Up to 400 probation officers in Lancashire could be redeployed or made redundant in a radical shake-up of the service nationally.
The warning has come from the county’s top probation boss in a scathing attack on plans by the Government to privatise 75 per cent of the work his officers do.
Kevin Robinson, chief executive of the Lancashire Probation Trust, accused Justice Minister Chris Grayling of “not listening” to experts before unveiling a plan which will effectively dismantle the service.
“We told him plans to privatise the probation service were ill-informed, misguided and would result in the fragmentation of the service and put people at risk,” he said.
“It is really about what is the best way to protect the public and the measures announced by Mr Grayling are not, in our view, the best way to do that.”
Sweeping reforms, announced yesterday, will lead to a slimmed down national probation service to handle only the most dangerous offenders. The rest will be passed to private companies to supervise, with the likes of G4S and Serco invited to tender for the work.
In addition the Government has announced all offenders leaving prison, however short their sentences, must serve a minimum 12 months under supervision.
“We welcome that bit,” said Mr Robinson. “We would have delivered that service if we had been asked to do it.
“But on the other reforms Mr Grayling has not been listening to what the probation service has been telling him.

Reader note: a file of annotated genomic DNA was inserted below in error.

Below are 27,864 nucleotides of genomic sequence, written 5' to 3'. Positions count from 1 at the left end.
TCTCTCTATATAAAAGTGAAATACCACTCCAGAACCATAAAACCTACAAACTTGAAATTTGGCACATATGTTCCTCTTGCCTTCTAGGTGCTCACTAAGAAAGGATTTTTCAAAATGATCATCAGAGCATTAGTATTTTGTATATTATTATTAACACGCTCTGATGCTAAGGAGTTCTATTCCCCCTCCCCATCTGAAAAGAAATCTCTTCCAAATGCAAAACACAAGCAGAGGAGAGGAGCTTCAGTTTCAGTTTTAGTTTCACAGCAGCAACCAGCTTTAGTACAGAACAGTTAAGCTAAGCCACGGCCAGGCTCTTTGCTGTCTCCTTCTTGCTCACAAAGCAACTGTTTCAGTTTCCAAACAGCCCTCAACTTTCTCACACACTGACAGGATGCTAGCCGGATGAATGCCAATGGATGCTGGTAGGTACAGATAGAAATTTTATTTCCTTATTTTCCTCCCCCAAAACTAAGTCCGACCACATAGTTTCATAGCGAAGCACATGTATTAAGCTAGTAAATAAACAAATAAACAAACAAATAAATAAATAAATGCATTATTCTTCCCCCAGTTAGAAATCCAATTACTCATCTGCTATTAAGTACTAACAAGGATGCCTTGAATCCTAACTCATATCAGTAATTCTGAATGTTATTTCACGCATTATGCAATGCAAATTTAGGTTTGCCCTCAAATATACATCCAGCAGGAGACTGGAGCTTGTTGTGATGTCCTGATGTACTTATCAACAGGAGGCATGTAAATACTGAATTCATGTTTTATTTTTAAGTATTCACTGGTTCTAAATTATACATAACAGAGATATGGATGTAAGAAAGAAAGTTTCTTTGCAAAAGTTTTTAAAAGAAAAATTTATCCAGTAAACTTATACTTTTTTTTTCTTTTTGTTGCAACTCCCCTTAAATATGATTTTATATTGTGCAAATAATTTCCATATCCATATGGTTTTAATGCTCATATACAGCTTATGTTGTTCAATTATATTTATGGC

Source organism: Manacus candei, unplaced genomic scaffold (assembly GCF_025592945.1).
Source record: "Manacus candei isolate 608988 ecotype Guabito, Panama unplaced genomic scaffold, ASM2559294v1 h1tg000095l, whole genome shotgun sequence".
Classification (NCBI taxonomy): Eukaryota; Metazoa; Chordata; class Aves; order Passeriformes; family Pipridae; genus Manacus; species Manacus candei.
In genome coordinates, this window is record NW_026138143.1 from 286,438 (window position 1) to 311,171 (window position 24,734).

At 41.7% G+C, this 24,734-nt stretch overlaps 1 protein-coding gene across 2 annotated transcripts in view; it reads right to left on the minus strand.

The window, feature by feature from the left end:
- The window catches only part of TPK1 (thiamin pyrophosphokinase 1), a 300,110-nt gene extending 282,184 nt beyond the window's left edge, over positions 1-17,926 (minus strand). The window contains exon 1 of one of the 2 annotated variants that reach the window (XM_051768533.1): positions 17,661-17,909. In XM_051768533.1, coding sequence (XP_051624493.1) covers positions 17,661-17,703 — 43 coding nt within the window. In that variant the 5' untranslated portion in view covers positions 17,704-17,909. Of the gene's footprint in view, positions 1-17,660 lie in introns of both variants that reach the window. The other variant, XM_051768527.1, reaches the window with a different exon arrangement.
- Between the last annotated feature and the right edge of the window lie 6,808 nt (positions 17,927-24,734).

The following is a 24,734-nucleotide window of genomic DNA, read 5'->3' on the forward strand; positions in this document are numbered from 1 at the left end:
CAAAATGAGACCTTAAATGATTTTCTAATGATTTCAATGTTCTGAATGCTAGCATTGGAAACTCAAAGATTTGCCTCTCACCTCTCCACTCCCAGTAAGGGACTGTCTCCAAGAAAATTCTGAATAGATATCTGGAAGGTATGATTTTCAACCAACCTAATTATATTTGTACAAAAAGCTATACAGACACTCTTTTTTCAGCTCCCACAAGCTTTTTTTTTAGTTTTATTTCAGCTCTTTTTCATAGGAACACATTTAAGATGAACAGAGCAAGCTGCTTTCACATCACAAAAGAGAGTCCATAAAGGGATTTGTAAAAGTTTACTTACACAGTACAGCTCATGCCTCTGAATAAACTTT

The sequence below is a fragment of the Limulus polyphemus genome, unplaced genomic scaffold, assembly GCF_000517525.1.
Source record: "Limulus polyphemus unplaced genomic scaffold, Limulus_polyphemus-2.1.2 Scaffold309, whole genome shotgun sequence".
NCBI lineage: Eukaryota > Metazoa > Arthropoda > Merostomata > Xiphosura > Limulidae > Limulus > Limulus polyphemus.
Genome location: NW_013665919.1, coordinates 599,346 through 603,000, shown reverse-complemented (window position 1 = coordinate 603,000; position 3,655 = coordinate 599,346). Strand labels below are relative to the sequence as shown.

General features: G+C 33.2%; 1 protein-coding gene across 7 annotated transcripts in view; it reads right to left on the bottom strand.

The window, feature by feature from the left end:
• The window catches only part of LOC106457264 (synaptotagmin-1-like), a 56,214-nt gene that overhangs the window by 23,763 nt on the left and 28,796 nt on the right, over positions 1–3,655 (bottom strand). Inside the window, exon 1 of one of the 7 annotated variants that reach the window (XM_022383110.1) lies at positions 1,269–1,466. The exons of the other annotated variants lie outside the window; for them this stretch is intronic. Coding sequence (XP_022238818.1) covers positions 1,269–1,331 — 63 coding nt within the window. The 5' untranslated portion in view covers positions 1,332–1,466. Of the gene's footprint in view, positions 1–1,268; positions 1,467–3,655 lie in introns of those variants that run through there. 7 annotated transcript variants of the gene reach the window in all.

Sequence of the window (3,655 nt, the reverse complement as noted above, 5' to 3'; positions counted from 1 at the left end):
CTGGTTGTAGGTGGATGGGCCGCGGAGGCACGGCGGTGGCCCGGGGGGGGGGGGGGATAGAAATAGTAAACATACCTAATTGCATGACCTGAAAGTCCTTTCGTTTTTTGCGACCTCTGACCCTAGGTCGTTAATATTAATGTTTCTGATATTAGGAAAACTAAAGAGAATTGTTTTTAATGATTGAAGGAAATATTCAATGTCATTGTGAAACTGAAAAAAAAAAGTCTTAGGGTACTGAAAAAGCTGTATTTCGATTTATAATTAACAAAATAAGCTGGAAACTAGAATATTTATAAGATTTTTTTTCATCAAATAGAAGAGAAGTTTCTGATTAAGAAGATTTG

“We have met every single target we have been asked to meet over the last 10 years. We are one of the most successful public services.
“Yet this will result in dwellinghouse burglars, prolific offenders and domestic offenders not being supervised by a public body, but a private organisation.
“We have 8,000 offenders in Lancashire and under these reforms 6,000 of them will initially be managed by a private sector organsisation.
“So we are looking at 350 to 400 staff either being redeployed or made redundant.”
The Government say they want to put a stopper in the revolving door of the justice system which has seen re-offending rates hardly change for the past decade. More than 58 per cent of prisoners serving less than 12 months go on to commit further crimes within a year of release.
“Tackling our stubbornly high re-offending rates has dogged successive governments for decades,” said Mr Grayling. “These reforms represent a golden opportunity to finally turn the tide.
“They are essential and will ensure that offenders are properly punished but also given support to help them turn away from crime for good.”
Local probation trusts are set to be disbanded, but they will have an opportunity to merge with other organisations to form mutual bodies which could then tender for probation work.
“At the moment a successful probation service manages all 8,000 offenders in Lancashire,” said Mr Robinson. “But, as from the autumn of next year, many of those will be under the supervision of a private provider.
“It’s a worrying situation. The safety of the public will all depend on the quality of the provider who wins the contract.
“Consultation is over. We are in a situation where this is it and it is now a race to the finish.
“It’s a sad day for the Lancashire Probation Trust. But, at the same time, it is an opportunity going forward for us to look at becoming a new entity to compete in the market.”